Prominent Brexiter Boris Johnson strengthened his hand in his bid to become the leader of the British Conservative Party on Thursday, leaving the first round of party voting with more than three times as many votes as his closest three opponents.

Johnson, who had also been the Mayor of London, secured the backing of 114 of the 313 Tory lawmakers who cast their ballot in this preliminary vote to choose the United Kingdom's next prime minister. The candidates in second, third and fourth place took a combined 107.

"Thank you to my friends and colleagues in the Conservative and Unionist Party for your support. I am delighted to win the first ballot, but we have a long way to go," Johnson said in a statement shared on his official Twitter.

Esther McVey and Andrea Leadsom, the only two women in the running to take over from Theresa May, who announced her resignation last month after bowing to party pressure over the managing of Brexit, were eliminated in the vote.

Mark Harper was also eliminated, according to Cheryl Gillan, the acting co-chair of the 1922 Committee, the Tory's parliamentary group, said as she read out the results.

Foreign secretary, Jeremy Hunt, environment secretary, Michael Gove and former Brexit secretary, Dominic Raab, trailed the divisive Johnson with the support of 43, 37 and 27 MPs respectively.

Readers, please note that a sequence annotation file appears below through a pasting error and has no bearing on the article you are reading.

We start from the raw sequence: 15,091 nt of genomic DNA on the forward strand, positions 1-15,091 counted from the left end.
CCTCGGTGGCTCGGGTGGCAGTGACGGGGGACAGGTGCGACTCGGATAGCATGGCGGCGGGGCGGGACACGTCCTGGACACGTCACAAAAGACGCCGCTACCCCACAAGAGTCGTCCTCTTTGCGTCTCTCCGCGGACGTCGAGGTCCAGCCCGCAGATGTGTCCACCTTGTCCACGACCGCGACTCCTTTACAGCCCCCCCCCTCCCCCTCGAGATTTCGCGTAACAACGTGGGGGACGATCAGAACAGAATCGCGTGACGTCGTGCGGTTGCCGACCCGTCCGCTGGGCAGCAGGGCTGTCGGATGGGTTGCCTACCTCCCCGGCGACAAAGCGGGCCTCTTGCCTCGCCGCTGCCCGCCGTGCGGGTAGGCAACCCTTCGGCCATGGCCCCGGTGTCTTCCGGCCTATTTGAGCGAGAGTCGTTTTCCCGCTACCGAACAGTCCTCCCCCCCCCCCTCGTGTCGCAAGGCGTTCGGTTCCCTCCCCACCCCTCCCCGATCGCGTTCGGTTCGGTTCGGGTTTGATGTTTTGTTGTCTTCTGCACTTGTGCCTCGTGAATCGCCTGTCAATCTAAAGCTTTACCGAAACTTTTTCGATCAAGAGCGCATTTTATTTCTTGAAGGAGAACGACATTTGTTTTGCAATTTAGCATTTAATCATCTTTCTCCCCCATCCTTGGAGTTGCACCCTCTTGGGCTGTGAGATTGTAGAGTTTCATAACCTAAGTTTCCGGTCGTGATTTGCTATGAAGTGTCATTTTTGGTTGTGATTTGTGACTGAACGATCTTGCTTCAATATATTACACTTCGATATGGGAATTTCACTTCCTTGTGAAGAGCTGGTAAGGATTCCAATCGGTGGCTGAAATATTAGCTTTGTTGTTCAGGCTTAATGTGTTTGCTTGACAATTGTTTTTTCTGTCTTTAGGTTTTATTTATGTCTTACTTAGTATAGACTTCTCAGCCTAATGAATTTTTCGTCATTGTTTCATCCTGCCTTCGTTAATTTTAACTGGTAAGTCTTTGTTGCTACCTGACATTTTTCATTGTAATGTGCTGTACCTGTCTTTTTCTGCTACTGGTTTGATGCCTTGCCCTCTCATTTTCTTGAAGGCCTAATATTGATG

They will be joined in the second round of voting by the current home secretary, Sajid Javid, who took 23 votes, health secretary, Matt Hancock (20), and international development secretary, Rory Stewart (19).

Johnson has been a clear favorite to take over the Conservative Party since Theresa May announced she would resign as prime minister in late May as she bowed to party pressure over her management of Brexit.

Work and pensions secretary, who finished bottom of the list on Thursday with just nine votes thanked those who offered her support.

"I am pleased to have had a platform to make a case for Blue Collar Conservatism," she said in a statement. "I will speak to the remaining candidates to see who is best placed to deliver on that program"

Stewart, who uses social media in his campaign to invite members of the public to come and speak to him as he takes a walk, also thanks to his colleagues, adding: "We can win this. Realism, action, unity, trust."

The process of electing the next Tory leader will continue into the coming week with three votes scheduled for June 18, 19 and 20, until only two candidates are left.

From June 22 onward, the two finalists will begin a charm offensive with a series of debates and campaign meetings ahead of a postal vote for Conservative Party's roughly 160,000 cardholders, who will decide the country's next PM that week.

Whoever takes over at the helm of the UK's traditional, center-right party will have to navigate the country's exit from the European Union, which is slated to take place on Oct. 31.

Johnson, who backed the campaign to leave the EU on the run-up to the 2016 referendum, is more hawkish on his Brexit policies than many of the other candidates.EFE-EPA